A pleasant, quick read. Each chapter traces back the invented history of the owners of the painting. Some turns of phrases were clever, and I learned a little about Vermeer and his life. Overall quite good for what it is. I don't think I'll remember it for the rest of my life, but it would be a nice companion on an airplane.
#6- The Great Railway Bazaar by Paul Theroux
I read this because it is considered a classic in the travel writing genre. I can't say I was overly impressed. Perhaps it has just not aged very well. His impressions seem shallow and he complains an awful lot. Don't think I'd recommend this except maybe as an example of superficial travelling
# 7- Do Travel Writers Go to Hell?: A Swashbuckling Tale of High Adventures, Questionable Ethics, and Professional Hedonism by Thomas Kohnstamm
I seem to be writing a lot of negative reviews lately! I'm not really a sourpuss, just sometimes unlucky :)
This is a book I grasped off a library shelf in a desperate effort to get something to read while my two little boys ran madly off in all directions. I vaguely remembered hearing the title somewhere, and thought it might be a good light read.
Kohnstamm writes about his experiences as a Lonely Planet writer in Brazil. The problems he faces are that he does not have enough money or time to visit all the destinations/hotels/restaurants for the guide, so he has to cheat. I disliked Kohnstmm immensely as he fills the pages with how he got drunk/high/laid (repeat as necessary). I wanted to throw the book across the room as he told how he was forced to become drug dealer to support his work. What a jerk.
You are having a run of bad luck, HannahJo. I see you like travel writing. I'm sure you've read the Provence books of Peter Mayle, but have you tried M.F.K. Fisher? She has written some books about Provence and also Paris. She has also written a lot of books about food--as in good eating usually associated with travel or living abroad. They are older but her writing is wonderful and she has charm--and is very opinionated. It's been a while since I read her so I can't think us any titles off the top of my head.
Ooh- thank you MusicMom for the lovely suggestion. I've never heard of MFK Fisher before but I like the idea of crossing food writing and travel writing. I've checked her Long Ago In France out of the library and will give it a shot.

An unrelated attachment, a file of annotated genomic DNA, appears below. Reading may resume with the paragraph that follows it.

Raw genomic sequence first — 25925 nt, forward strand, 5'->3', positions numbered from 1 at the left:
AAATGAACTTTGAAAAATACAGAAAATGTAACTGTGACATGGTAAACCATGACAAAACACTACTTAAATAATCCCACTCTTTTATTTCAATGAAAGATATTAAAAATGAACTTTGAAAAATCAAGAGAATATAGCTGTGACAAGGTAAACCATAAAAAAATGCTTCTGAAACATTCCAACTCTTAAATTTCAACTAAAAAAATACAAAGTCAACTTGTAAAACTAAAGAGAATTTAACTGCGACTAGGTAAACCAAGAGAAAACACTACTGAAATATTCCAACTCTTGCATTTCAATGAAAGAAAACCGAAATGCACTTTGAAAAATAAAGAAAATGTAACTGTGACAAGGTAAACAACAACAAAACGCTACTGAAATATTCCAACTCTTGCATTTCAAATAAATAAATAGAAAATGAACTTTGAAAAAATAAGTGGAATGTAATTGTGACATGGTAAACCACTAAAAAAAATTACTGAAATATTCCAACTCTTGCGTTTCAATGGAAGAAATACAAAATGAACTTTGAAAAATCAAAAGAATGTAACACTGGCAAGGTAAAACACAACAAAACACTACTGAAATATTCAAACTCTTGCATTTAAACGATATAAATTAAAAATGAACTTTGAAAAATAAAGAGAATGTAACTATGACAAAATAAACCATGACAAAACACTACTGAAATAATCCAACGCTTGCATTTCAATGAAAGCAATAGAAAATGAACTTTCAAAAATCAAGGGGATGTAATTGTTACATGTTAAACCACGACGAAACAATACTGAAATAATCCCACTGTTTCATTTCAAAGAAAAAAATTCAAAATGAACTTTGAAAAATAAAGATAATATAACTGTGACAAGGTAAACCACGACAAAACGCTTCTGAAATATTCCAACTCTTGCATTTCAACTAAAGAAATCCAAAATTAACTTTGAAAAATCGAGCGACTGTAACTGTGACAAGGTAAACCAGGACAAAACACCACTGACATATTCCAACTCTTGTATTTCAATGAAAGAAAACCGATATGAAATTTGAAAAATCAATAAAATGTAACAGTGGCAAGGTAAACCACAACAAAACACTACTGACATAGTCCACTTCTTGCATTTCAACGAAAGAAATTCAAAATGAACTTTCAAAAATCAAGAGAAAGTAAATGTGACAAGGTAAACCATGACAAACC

I'm really enjoying The Coffee Trader right now so hopefully I'm out of my rut.
I really disliked the two Paul Theroux books I read! It upset me to read about him whining his way across the exotic places I would love to visit! And I'm sure the locals loved having him around! If you'd like to wallow in whining, I can also un-recommend Travels by Michael Crichton, in which he whines that no one thinks he'll make it up Mt. Kilimanjaro, that his hiking boots hurt (he unpacked them from the box directly before starting the climb) and, in my favorite section, complains that his guide did not adequately impress upon him the importance of what he was being shown so that he didn't bother to pay attention and missed something good.
Drums Along the Congo, on the other hand, detail the adventurous travel of a guy who just relishes every single encounter he has in the Congolese jungle to the point of not being upset to wake up with giant cockroaches snuggling against him for warmth.
I don't think Theroux would be able to handle the Congolese jungle! Don't think I would, either, but it would make an interesting tale to tell!
#8 Treasure Island by Robert Louis Stevenson
I think I never read this book as a child because it was made into a cartoon with unappealing animation, and it seemed to be targeted to boys. Now I can have happy memories of spending a rainy weekend curled up with a rolicking good tale. Loved the salty characters and the spine-tingling adventure. I am really enjoying filling up my ocean adventures category and reading a lot of good books I wouldn't normally reach for on the shelves.
I felt the same about Treasure Island - it is a great timeless story. I finally got round to reading it a couple of years ago as I noticed that a lot of children's writers enthused about it. I've just read The Coral Island which was published earlier than Treasure Island, and is another great adventure story about boys and shipwreck in the South Pacific.